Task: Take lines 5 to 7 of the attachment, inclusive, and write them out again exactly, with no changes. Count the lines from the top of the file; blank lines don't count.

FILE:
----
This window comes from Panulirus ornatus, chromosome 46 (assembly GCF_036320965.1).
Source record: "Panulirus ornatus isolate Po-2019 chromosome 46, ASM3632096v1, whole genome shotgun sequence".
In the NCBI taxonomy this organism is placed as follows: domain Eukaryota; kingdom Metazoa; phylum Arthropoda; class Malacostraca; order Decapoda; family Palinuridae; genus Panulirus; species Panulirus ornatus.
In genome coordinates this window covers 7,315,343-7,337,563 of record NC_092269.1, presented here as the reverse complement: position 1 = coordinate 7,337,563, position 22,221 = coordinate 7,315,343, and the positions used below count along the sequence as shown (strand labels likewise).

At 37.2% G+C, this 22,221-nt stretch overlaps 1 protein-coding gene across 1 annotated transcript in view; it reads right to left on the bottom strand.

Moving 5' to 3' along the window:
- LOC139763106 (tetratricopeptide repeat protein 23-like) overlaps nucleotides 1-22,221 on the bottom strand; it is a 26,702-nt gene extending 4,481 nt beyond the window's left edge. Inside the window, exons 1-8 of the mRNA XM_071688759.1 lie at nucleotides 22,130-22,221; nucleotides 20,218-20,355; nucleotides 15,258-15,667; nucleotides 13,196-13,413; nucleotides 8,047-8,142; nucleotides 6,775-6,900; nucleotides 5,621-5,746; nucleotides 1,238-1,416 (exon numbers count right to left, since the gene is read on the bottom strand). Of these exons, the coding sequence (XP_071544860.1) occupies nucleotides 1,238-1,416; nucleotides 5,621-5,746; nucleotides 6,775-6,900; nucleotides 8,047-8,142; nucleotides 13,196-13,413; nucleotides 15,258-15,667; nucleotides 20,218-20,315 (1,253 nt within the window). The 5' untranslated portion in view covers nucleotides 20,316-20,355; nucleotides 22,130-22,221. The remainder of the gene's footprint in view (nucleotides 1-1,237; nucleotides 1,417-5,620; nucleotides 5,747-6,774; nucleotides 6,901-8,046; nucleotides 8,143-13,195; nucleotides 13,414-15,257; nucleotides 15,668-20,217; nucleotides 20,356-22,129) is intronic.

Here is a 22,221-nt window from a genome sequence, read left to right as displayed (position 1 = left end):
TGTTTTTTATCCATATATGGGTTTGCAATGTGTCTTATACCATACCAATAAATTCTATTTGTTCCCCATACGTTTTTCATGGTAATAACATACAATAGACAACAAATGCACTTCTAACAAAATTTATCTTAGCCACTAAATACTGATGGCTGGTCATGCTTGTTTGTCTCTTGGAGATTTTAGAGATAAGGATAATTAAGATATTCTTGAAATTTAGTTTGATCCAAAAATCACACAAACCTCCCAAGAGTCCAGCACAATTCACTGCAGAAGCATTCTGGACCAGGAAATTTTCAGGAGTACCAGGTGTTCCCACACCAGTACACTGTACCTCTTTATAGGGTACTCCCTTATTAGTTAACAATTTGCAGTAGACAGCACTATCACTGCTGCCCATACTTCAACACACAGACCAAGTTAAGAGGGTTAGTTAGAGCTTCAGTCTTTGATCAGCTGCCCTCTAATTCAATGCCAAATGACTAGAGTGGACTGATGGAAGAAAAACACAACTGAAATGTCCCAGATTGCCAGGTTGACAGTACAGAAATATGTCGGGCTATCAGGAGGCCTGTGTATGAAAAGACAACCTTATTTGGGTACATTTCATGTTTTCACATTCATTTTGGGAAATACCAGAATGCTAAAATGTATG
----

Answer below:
At 37.2% G+C, this 22,221-nt stretch overlaps 1 protein-coding gene across 1 annotated transcript in view; it reads right to left on the bottom strand.

Moving 5' to 3' along the window:
- LOC139763106 (tetratricopeptide repeat protein 23-like) overlaps nucleotides 1-22,221 on the bottom strand; it is a 26,702-nt gene extending 4,481 nt beyond the window's left edge. Inside the window, exons 1-8 of the mRNA XM_071688759.1 lie at nucleotides 22,130-22,221; nucleotides 20,218-20,355; nucleotides 15,258-15,667; nucleotides 13,196-13,413; nucleotides 8,047-8,142; nucleotides 6,775-6,900; nucleotides 5,621-5,746; nucleotides 1,238-1,416 (exon numbers count right to left, since the gene is read on the bottom strand). Of these exons, the coding sequence (XP_071544860.1) occupies nucleotides 1,238-1,416; nucleotides 5,621-5,746; nucleotides 6,775-6,900; nucleotides 8,047-8,142; nucleotides 13,196-13,413; nucleotides 15,258-15,667; nucleotides 20,218-20,315 (1,253 nt within the window). The 5' untranslated portion in view covers nucleotides 20,316-20,355; nucleotides 22,130-22,221. The remainder of the gene's footprint in view (nucleotides 1-1,237; nucleotides 1,417-5,620; nucleotides 5,747-6,774; nucleotides 6,901-8,046; nucleotides 8,143-13,195; nucleotides 13,414-15,257; nucleotides 15,668-20,217; nucleotides 20,356-22,129) is intronic.